Biology Department Faculty

Laura E. Hake

Associate Professor



Current Projects


Cytoplasmic polyadenylation element binding protein was the first component of the polyadenylation-induced translation mechanism to be identified and cloned. CPEB is involved in both the translational repression of stored maternal mRNAs and their translational activation. We are exploring how these two apects of CPEB function are regulated during meiosis in response to the signal transduction cascade using phosphopeptide analysis, site directed mutagenesis and overexpression assays, and perturbation of known signal transduction components. We have found that a subset of CPEB within the oocyte is targeted for degradation by the ubiquitin-proteasome pathway during meiosis. We are also learning about CPEB regulation through the identification and characterization of additional CPEB interacting proteins using the yeast two hybrid system and large scale immunoprecipitation.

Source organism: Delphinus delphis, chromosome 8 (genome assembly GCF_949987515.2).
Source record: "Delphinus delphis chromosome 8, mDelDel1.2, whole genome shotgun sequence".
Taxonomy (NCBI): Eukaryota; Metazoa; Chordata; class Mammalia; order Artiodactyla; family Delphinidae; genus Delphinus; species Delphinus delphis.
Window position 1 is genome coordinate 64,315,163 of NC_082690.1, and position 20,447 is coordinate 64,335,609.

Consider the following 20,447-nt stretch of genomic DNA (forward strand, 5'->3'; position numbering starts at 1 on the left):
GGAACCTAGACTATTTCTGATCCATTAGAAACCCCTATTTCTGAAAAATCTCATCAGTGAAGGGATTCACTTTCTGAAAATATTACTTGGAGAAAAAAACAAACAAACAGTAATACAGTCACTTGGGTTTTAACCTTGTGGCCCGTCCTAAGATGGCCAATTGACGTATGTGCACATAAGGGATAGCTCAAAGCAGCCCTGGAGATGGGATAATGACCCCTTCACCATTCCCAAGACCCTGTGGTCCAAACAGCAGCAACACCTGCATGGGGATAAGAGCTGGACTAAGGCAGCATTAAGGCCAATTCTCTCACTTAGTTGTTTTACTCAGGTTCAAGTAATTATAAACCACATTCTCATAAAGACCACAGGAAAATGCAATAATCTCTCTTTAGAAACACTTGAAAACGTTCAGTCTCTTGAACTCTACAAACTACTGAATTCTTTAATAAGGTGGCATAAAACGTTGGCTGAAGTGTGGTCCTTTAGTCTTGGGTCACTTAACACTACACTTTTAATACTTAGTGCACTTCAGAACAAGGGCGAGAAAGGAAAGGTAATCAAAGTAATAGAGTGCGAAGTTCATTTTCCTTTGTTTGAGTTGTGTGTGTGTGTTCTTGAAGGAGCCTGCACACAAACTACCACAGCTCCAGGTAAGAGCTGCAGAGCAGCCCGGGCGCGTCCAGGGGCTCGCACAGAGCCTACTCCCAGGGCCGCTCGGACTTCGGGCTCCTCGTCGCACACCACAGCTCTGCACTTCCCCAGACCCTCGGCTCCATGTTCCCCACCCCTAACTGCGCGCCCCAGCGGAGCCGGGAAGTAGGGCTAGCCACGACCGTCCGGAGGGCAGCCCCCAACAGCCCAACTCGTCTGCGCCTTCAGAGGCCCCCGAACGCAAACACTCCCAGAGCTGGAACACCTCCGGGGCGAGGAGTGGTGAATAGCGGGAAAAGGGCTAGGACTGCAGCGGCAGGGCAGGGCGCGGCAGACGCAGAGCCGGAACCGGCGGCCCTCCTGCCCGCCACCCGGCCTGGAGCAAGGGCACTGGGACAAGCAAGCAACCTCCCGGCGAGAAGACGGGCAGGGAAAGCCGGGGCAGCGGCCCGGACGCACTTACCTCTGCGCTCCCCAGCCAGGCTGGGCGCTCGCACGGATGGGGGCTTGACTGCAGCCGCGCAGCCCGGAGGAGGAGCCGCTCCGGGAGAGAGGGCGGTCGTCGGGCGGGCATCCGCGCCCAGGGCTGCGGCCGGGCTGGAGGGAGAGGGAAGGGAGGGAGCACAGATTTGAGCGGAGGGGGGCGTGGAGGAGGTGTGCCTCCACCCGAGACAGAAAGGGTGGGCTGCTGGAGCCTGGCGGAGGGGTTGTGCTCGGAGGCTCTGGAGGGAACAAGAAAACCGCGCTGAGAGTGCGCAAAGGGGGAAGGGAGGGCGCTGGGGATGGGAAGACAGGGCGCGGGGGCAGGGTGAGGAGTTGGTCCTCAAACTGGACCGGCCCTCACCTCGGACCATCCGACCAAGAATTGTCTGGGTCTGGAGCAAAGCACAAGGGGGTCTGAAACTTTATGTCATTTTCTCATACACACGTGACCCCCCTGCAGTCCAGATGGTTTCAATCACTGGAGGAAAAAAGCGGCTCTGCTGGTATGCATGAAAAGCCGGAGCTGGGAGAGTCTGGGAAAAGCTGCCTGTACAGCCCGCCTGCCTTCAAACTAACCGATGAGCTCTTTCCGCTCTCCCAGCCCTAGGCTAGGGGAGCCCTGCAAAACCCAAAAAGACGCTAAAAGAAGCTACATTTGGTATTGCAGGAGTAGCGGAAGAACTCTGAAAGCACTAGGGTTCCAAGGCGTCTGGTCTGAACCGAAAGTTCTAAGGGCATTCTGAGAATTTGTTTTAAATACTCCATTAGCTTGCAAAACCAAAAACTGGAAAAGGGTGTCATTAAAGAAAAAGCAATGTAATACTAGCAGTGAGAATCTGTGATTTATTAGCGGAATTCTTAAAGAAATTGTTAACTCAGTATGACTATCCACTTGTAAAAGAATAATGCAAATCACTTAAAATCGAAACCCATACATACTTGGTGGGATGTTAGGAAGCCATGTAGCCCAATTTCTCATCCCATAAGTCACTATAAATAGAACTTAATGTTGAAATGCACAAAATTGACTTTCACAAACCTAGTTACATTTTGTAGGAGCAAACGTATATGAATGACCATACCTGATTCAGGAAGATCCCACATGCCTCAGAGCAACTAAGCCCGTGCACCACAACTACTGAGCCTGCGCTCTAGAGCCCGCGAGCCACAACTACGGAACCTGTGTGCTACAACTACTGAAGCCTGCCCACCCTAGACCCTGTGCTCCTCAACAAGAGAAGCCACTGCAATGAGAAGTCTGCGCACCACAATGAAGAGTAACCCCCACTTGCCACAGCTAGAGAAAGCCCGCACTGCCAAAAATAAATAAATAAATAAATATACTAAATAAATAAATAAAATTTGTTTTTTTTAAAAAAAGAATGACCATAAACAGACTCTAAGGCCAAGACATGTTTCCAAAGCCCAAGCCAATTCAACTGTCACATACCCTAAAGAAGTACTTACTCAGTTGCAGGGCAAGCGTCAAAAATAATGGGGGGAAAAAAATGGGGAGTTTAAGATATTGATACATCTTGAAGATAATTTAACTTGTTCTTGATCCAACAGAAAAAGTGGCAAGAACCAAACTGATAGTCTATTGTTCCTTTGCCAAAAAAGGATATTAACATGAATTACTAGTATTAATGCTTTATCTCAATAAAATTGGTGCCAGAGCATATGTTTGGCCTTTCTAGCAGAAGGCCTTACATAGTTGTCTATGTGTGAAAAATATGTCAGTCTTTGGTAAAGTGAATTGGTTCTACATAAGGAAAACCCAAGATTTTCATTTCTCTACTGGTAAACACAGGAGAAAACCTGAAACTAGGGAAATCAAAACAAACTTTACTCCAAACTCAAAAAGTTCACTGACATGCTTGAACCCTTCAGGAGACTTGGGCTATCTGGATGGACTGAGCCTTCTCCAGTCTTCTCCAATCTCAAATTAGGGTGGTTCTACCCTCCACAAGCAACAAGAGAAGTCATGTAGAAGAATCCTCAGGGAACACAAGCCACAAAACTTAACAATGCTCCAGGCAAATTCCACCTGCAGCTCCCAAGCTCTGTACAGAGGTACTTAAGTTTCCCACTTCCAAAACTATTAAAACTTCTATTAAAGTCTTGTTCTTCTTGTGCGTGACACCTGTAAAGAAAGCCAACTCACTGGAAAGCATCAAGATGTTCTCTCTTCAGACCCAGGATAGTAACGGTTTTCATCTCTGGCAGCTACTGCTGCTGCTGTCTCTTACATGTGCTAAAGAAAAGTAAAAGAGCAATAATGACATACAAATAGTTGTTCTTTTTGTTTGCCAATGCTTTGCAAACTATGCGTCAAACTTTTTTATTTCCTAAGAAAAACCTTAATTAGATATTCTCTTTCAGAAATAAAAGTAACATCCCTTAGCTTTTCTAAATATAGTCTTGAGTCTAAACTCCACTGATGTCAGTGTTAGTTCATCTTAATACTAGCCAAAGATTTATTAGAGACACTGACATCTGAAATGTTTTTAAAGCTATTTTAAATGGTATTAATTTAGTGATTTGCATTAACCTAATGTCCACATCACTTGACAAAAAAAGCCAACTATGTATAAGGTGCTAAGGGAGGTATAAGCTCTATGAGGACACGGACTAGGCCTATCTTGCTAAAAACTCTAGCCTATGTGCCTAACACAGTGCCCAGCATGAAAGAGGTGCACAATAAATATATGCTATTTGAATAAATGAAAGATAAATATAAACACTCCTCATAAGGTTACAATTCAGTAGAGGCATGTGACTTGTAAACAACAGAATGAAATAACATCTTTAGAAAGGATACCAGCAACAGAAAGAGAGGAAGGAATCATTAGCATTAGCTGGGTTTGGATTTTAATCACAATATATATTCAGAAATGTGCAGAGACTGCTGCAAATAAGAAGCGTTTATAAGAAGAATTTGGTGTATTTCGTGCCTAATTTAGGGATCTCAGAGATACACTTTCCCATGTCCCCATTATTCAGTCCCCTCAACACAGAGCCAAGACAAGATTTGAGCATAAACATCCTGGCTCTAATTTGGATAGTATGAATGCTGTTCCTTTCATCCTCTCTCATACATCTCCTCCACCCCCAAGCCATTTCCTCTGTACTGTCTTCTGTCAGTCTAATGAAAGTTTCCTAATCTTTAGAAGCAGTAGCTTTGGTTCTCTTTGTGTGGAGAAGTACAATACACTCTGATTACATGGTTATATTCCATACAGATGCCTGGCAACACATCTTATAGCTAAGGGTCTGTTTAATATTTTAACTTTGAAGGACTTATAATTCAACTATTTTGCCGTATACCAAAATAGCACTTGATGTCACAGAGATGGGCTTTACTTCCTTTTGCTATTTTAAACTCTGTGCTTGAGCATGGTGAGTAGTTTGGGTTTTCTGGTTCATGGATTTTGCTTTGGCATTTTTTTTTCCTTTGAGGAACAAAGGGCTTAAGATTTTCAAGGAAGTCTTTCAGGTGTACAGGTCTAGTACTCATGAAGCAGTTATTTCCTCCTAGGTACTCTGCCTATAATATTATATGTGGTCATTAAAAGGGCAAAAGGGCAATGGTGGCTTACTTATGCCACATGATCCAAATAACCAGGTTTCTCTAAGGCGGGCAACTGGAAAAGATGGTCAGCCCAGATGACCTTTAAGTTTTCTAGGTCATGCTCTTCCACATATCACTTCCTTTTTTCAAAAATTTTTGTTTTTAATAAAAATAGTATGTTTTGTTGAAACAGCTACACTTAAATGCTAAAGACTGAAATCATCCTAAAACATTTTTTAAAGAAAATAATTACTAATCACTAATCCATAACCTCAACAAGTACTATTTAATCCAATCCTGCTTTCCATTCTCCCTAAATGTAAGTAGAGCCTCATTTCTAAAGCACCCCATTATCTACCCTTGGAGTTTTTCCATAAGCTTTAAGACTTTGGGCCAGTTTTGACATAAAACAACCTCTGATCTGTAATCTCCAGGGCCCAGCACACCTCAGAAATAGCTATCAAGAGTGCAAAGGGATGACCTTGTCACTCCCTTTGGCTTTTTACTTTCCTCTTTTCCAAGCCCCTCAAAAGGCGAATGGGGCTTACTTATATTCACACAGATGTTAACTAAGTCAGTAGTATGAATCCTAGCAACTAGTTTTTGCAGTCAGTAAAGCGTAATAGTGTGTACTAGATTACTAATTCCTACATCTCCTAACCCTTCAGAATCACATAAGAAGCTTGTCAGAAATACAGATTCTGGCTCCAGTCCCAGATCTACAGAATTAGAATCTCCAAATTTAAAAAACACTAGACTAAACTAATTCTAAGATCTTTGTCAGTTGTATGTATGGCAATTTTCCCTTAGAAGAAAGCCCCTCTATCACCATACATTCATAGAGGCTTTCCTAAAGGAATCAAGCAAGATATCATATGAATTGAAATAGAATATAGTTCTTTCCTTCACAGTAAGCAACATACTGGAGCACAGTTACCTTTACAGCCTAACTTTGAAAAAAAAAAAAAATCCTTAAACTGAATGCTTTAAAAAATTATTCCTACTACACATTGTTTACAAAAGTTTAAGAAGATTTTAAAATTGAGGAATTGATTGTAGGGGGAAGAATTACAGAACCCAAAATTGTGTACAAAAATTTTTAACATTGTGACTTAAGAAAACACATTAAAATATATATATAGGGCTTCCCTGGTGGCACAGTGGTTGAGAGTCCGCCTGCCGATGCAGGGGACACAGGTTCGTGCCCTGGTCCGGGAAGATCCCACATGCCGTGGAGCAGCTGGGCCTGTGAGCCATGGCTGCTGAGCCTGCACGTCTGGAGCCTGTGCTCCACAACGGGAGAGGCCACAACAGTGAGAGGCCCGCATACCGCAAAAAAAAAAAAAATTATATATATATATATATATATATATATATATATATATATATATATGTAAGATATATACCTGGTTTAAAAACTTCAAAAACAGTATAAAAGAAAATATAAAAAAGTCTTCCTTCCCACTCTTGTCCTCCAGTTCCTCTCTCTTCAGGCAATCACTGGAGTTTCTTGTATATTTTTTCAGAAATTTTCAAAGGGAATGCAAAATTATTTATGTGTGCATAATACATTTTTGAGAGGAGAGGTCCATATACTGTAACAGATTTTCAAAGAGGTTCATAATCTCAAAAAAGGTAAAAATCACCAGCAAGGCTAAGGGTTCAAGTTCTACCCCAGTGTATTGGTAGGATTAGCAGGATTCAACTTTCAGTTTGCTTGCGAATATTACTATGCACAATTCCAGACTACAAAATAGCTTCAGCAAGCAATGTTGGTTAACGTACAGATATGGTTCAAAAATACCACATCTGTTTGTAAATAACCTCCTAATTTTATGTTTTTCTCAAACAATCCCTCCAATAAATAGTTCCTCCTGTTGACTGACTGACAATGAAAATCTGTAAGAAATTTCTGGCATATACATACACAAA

XGef is a CPEB interacting protein that we identified using a yeast two hybrid screen. XGef is a Rho-family guanine nucleotide exchange factor. Extensive functional characterization has revealed that XGef interacts directly with CPEB in oocytes and participates in the activation of CPEB function in c-mos mRNA polyadenylation-induced translation. Through the creation of XGef deletion mutants, we have found that the influence of XGef on early CPEB phosphorylation requires that XGef interact with CPEB and that XGef retain exchange activity. The latter observation implies that the classical role of XGef, to activate a Rho-family G-protein, is also required for early signal transduction during meiosis. To date, small G-protein function has not been implicated in these early meiotic events, and we are currently attempting to identify the G-protein that is involved with XGef during early meiosis.